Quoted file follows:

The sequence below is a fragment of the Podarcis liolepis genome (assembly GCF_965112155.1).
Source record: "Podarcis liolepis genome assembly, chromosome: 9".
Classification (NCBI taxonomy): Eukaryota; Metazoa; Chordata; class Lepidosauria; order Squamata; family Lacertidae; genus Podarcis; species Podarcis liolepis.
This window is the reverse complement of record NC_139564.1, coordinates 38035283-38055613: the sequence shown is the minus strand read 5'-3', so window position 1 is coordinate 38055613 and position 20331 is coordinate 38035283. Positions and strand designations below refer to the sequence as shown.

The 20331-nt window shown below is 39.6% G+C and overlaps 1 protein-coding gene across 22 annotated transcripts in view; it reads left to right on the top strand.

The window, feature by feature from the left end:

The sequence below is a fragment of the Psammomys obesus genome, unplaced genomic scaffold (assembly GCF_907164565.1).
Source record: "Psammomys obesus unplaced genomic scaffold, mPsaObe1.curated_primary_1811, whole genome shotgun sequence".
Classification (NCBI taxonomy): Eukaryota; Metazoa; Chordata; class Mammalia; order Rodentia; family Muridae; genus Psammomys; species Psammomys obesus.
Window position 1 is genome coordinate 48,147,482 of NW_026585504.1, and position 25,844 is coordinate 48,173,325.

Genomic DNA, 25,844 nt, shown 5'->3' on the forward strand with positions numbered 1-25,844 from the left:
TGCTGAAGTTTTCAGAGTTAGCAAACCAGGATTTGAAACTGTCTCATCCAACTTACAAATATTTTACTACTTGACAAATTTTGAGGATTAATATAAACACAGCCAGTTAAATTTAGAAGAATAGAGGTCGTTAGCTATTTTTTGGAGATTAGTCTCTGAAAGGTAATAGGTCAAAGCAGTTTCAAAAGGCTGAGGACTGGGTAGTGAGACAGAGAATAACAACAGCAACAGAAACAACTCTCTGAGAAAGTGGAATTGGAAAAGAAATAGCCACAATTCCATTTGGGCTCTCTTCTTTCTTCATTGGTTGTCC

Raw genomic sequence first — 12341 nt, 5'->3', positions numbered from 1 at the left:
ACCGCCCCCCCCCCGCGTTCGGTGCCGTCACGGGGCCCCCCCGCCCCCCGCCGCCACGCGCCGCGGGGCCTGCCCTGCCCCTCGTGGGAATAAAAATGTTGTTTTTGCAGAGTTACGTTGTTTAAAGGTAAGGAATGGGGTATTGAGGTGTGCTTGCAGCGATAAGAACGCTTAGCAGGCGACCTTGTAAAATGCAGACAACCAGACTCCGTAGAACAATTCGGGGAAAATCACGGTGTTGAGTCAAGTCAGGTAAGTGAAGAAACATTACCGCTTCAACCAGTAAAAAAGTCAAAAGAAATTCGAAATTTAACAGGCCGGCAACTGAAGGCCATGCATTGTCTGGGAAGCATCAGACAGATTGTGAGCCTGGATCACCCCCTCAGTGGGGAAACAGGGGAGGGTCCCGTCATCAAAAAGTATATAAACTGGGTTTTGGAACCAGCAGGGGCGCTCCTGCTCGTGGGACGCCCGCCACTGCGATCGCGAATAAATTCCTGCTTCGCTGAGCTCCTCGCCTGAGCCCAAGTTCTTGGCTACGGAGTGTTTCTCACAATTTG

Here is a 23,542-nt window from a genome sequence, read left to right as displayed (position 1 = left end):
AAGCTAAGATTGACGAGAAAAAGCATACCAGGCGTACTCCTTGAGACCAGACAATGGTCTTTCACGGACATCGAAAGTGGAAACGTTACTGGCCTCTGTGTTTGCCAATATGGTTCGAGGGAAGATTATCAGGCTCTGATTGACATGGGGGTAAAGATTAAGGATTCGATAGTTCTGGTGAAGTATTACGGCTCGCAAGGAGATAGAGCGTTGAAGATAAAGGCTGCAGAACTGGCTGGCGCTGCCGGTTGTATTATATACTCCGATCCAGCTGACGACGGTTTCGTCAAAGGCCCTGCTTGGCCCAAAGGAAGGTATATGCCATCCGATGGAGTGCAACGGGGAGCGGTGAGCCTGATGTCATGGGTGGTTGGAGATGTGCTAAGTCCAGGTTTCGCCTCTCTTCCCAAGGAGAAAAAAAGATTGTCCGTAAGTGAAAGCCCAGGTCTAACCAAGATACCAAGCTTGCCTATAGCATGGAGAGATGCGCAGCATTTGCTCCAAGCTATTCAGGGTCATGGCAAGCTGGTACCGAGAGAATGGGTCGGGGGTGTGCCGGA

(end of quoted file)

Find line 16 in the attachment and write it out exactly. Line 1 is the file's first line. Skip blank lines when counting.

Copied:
AAGCTAAGATTGACGAGAAAAAGCATACCAGGCGTACTCCTTGAGACCAGACAATGGTCTTTCACGGACATCGAAAGTGGAAACGTTACTGGCCTCTGTGTTTGCCAATATGGTTCGAGGGAAGATTATCAGGCTCTGATTGACATGGGGGTAAAGATTAAGGATTCGATAGTTCTGGTGAAGTATTACGGCTCGCAAGGAGATAGAGCGTTGAAGATAAAGGCTGCAGAACTGGCTGGCGCTGCCGGTTGTATTATATACTCCGATCCAGCTGACGACGGTTTCGTCAAAGGCCCTGCTTGGCCCAAAGGAAGGTATATGCCATCCGATGGAGTGCAACGGGGAGCGGTGAGCCTGATGTCATGGGTGGTTGGAGATGTGCTAAGTCCAGGTTTCGCCTCTCTTCCCAAGGAGAAAAAAAGATTGTCCGTAAGTGAAAGCCCAGGTCTAACCAAGATACCAAGCTTGCCTATAGCATGGAGAGATGCGCAGCATTTGCTCCAAGCTATTCAGGGTCATGGCAAGCTGGTACCGAGAGAATGGGTCGGGGGTGTGCCGGA